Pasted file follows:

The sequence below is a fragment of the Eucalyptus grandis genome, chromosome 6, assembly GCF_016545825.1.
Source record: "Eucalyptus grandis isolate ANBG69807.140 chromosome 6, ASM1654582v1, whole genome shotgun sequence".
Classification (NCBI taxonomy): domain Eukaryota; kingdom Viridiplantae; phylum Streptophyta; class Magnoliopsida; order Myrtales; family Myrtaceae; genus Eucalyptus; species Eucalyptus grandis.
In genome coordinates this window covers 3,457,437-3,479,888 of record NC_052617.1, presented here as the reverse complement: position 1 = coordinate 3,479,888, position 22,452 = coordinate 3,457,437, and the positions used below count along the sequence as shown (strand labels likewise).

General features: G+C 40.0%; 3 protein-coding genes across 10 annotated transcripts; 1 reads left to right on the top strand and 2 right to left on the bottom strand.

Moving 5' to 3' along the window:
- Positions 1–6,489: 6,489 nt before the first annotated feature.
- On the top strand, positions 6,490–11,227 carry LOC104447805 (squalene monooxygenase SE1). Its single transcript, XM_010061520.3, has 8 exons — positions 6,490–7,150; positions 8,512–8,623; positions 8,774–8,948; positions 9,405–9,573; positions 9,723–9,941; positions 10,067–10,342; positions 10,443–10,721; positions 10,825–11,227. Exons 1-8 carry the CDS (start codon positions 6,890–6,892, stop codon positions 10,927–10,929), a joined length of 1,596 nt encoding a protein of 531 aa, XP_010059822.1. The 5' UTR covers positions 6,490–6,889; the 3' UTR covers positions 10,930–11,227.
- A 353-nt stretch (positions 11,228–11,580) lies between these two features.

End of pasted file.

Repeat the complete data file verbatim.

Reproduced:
The sequence below is a fragment of the Eucalyptus grandis genome, chromosome 6, assembly GCF_016545825.1.
Source record: "Eucalyptus grandis isolate ANBG69807.140 chromosome 6, ASM1654582v1, whole genome shotgun sequence".
Classification (NCBI taxonomy): domain Eukaryota; kingdom Viridiplantae; phylum Streptophyta; class Magnoliopsida; order Myrtales; family Myrtaceae; genus Eucalyptus; species Eucalyptus grandis.
In genome coordinates this window covers 3,457,437-3,479,888 of record NC_052617.1, presented here as the reverse complement: position 1 = coordinate 3,479,888, position 22,452 = coordinate 3,457,437, and the positions used below count along the sequence as shown (strand labels likewise).

General features: G+C 40.0%; 3 protein-coding genes across 10 annotated transcripts; 1 reads left to right on the top strand and 2 right to left on the bottom strand.

Moving 5' to 3' along the window:
- Positions 1–6,489: 6,489 nt before the first annotated feature.
- On the top strand, positions 6,490–11,227 carry LOC104447805 (squalene monooxygenase SE1). Its single transcript, XM_010061520.3, has 8 exons — positions 6,490–7,150; positions 8,512–8,623; positions 8,774–8,948; positions 9,405–9,573; positions 9,723–9,941; positions 10,067–10,342; positions 10,443–10,721; positions 10,825–11,227. Exons 1-8 carry the CDS (start codon positions 6,890–6,892, stop codon positions 10,927–10,929), a joined length of 1,596 nt encoding a protein of 531 aa, XP_010059822.1. The 5' UTR covers positions 6,490–6,889; the 3' UTR covers positions 10,930–11,227.
- A 353-nt stretch (positions 11,228–11,580) lies between these two features.